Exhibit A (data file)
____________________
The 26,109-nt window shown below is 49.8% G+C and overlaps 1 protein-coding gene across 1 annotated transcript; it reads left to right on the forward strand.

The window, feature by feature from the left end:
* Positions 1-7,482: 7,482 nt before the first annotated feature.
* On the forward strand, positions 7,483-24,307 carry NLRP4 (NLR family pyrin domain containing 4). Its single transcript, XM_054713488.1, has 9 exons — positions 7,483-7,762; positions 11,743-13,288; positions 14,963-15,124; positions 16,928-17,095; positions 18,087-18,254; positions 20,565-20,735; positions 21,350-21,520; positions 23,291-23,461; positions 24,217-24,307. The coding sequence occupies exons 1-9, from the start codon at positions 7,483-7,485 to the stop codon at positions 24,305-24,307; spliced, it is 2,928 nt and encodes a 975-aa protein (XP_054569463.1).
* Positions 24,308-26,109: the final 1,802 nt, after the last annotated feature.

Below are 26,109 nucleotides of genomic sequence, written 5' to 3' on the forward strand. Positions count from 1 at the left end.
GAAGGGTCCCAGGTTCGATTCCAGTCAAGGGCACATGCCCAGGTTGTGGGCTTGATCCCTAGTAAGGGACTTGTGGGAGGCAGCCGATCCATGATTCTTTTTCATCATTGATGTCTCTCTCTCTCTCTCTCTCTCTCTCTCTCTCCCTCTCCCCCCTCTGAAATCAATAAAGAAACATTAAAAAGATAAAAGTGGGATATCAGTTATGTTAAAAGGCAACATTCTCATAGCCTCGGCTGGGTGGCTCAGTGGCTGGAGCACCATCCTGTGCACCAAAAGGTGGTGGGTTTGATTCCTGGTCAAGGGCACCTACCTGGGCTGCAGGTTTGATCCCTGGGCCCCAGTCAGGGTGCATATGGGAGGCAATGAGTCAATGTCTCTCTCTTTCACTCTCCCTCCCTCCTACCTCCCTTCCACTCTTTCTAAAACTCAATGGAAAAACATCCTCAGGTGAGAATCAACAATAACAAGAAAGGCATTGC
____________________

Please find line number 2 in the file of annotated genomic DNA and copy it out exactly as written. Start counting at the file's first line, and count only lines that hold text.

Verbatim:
The window, feature by feature from the left end: